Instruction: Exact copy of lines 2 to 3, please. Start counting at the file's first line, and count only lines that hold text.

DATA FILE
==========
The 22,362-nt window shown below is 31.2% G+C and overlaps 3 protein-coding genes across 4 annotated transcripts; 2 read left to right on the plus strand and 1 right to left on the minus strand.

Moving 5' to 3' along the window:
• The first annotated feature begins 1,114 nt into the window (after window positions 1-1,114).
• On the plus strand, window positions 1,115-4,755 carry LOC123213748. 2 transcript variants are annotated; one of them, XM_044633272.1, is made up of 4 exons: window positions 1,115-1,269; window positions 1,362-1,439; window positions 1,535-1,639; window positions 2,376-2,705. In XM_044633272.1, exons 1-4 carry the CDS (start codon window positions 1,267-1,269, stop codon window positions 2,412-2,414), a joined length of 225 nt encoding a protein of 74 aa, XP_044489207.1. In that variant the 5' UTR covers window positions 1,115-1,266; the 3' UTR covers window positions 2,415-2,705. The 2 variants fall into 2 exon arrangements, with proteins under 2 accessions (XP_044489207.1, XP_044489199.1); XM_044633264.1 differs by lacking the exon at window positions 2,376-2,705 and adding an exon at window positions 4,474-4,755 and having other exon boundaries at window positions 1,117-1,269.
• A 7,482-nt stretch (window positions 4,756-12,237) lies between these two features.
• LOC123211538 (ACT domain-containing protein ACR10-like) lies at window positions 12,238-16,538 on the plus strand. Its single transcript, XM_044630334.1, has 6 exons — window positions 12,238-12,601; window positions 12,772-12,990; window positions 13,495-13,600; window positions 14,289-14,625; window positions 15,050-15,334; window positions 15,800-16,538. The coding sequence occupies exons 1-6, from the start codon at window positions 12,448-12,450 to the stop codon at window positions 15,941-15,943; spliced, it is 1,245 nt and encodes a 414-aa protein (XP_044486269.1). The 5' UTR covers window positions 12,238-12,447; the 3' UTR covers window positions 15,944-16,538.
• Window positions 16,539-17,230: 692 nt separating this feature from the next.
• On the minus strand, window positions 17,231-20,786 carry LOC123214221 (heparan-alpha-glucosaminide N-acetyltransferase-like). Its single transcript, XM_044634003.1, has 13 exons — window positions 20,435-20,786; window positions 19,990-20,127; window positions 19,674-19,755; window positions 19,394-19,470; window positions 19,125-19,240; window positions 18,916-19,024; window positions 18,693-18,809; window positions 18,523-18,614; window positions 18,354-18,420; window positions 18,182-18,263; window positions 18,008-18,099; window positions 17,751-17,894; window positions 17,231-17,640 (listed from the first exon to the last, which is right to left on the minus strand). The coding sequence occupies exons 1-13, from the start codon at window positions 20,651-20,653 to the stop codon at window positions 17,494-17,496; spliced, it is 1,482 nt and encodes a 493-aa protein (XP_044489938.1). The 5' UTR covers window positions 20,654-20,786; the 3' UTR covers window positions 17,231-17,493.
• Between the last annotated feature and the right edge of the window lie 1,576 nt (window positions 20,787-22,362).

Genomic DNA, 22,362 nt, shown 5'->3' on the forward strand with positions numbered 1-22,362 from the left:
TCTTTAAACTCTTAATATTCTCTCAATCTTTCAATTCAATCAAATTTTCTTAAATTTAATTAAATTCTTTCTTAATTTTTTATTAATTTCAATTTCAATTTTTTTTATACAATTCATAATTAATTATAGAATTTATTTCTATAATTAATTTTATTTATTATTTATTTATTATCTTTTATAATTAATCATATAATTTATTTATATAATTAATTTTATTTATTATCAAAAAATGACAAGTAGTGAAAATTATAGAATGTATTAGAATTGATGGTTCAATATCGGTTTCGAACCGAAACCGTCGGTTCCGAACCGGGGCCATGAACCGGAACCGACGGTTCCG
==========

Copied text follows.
Moving 5' to 3' along the window:
• The first annotated feature begins 1,114 nt into the window (after window positions 1-1,114).